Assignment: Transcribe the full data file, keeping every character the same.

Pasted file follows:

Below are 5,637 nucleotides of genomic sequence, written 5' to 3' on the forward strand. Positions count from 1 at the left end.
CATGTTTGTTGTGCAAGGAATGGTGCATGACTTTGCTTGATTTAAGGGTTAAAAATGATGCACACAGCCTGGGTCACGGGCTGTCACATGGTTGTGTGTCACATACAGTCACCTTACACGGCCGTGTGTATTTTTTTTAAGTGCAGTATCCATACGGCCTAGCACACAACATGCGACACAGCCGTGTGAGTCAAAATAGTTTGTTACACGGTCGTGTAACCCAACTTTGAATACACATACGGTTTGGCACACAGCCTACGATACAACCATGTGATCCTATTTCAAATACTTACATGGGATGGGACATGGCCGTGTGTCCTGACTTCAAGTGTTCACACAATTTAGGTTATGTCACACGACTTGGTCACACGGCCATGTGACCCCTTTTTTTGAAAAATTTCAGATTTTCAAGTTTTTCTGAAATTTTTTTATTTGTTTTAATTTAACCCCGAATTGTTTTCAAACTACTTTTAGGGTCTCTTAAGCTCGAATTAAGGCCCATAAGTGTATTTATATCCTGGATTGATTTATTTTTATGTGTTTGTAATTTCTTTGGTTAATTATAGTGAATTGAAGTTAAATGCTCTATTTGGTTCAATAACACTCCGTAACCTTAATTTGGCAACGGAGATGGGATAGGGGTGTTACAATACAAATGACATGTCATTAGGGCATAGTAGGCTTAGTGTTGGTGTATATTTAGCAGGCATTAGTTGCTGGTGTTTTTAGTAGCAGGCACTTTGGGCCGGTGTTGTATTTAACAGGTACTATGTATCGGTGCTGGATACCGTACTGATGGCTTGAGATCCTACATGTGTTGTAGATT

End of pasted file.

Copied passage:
Below are 5,637 nucleotides of genomic sequence, written 5' to 3' on the forward strand. Positions count from 1 at the left end.
CATGTTTGTTGTGCAAGGAATGGTGCATGACTTTGCTTGATTTAAGGGTTAAAAATGATGCACACAGCCTGGGTCACGGGCTGTCACATGGTTGTGTGTCACATACAGTCACCTTACACGGCCGTGTGTATTTTTTTTAAGTGCAGTATCCATACGGCCTAGCACACAACATGCGACACAGCCGTGTGAGTCAAAATAGTTTGTTACACGGTCGTGTAACCCAACTTTGAATACACATACGGTTTGGCACACAGCCTACGATACAACCATGTGATCCTATTTCAAATACTTACATGGGATGGGACATGGCCGTGTGTCCTGACTTCAAGTGTTCACACAATTTAGGTTATGTCACACGACTTGGTCACACGGCCATGTGACCCCTTTTTTTGAAAAATTTCAGATTTTCAAGTTTTTCTGAAATTTTTTTATTTGTTTTAATTTAACCCCGAATTGTTTTCAAACTACTTTTAGGGTCTCTTAAGCTCGAATTAAGGCCCATAAGTGTATTTATATCCTGGATTGATTTATTTTTATGTGTTTGTAATTTCTTTGGTTAATTATAGTGAATTGAAGTTAAATGCTCTATTTGGTTCAATAACACTCCGTAACCTTAATTTGGCAACGGAGATGGGATAGGGGTGTTACAATACAAATGACATGTCATTAGGGCATAGTAGGCTTAGTGTTGGTGTATATTTAGCAGGCATTAGTTGCTGGTGTTTTTAGTAGCAGGCACTTTGGGCCGGTGTTGTATTTAACAGGTACTATGTATCGGTGCTGGATACCGTACTGATGGCTTGAGATCCTACATGTGTTGTAGATT